Steeplechase World Champ Norah Jeruto’s ABP Drug Suspension Overturned By Tribunal

Jeruto was cleared but panel's decision noted some evidence used to clear her was "confused and difficult to rely on" and "somewhat unsatisfactory"

After being provisionally suspended in April and missing the entire 2023 outdoor track season, the Athletics Integrity Unit (AIU) announced today that 2022 world steeplechase champion Norah Jeruto has been reinstated after her suspension was overturned by a World Athletics Disciplinary Tribunal. Jeruto, 28, who was born in Kenya but began representing Kazakhstan in 2022, had been suspended for abnormalities in her Athlete Biological Passport (ABP). The AIU said Jeruto’s ABP profile “constitutes clear evidence that the athlete has commited anti-doping rule violations.” Jeruto, who has never failed a doping test, appealed her case and argued her blood values were the result of illness and ulcer problems.

Jeruto, who likely would also have been the 2021 Olympic champion had she not had to sit out the 2021 Olympics while waiting for her transfer of allegiance to be approved, is immediately eligible to return to competition. The AIU, in a tweet, said it will review the decision before deciding whether to appeal.

On the same day Jeruto was cleared, the AIU announced that another female steepler, Zerfe Wondemagegn, the 21-year-old Ethiopian who finished 4th at this year’s World Championships, has been suspended after testing positive for EPO.

The entire 19-page decision in the Jeruto case can be found here and there are a number of interesting points contained therein. Particularly notable is the timing. The AIU decided to charge Jeruto based on seven samples deemed to have abnormal blood values. Those samples were collected between March 2020 and March 2021. Yet Jeruto was not charged with an anti-doping rule violation until April 2023, more than two years later — during which time she won a gold medal at the World Championships.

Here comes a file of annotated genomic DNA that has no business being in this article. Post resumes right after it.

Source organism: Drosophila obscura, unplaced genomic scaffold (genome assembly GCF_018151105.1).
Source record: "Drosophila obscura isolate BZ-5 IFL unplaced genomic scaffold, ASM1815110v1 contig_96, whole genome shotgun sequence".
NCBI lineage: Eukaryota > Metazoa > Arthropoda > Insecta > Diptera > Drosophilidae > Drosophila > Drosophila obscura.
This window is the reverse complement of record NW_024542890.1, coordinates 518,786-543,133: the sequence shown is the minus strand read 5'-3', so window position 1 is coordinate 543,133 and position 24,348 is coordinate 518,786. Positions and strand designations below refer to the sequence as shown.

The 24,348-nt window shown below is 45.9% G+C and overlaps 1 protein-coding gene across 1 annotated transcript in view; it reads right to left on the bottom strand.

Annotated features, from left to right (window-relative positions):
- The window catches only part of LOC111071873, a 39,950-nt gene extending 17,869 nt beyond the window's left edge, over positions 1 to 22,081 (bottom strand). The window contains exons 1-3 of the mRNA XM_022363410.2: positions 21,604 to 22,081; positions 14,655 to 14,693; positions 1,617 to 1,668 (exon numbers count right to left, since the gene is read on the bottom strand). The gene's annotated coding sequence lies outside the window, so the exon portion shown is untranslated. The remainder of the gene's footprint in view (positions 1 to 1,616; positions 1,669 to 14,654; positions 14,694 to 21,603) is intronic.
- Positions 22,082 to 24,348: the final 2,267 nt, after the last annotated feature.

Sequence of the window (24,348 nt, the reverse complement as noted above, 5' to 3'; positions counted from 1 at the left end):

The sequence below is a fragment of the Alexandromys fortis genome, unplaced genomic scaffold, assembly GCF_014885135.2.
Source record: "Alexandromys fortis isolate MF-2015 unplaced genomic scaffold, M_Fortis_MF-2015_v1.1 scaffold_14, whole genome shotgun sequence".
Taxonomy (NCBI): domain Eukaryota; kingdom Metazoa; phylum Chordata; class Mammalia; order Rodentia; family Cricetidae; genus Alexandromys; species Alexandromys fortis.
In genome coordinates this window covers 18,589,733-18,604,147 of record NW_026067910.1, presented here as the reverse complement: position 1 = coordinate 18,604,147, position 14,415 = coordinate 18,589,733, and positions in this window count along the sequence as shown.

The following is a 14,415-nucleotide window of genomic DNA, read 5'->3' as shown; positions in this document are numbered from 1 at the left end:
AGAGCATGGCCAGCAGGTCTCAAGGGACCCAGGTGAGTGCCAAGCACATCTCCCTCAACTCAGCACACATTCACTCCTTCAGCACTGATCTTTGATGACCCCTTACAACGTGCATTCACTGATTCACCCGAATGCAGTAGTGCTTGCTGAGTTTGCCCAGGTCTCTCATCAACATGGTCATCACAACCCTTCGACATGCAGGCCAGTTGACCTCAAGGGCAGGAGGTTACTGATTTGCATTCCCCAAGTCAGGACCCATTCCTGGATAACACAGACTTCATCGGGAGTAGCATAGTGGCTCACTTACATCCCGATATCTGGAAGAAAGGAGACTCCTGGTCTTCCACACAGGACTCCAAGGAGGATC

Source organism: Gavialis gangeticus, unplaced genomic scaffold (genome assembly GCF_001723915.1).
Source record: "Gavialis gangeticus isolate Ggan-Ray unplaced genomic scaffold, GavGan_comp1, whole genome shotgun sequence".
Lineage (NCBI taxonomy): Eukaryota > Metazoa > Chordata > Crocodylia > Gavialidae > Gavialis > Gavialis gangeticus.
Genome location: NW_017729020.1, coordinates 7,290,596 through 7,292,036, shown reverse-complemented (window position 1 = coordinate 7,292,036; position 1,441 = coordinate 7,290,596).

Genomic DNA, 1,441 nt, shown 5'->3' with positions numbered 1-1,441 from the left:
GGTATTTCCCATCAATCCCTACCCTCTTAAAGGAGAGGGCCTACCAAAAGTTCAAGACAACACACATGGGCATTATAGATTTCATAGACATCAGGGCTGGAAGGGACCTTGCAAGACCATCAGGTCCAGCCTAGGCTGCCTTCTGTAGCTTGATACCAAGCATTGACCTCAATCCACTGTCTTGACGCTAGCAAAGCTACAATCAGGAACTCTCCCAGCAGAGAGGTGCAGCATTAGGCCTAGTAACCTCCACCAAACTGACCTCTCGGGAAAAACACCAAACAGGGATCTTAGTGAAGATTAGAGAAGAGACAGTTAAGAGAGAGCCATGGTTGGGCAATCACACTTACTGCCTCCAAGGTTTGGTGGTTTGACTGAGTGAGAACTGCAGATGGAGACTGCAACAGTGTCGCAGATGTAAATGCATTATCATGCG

Why was Jeruto charged in the first place?

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Before charging an athlete with an ABP violation, the AIU consults with a three-person panel of experts, who analyze any abnormal blood values from an athlete’s drug samples. If the panelists all agree there is possible doping, the AIU asks the athlete to provide an explanation for the abnormal values. If, after hearing their explanation, the Expert Panel still unanimously believes that doping is the only possible explanation for the abnormal values, the AIU charges the athlete with an anti-doping rule violation.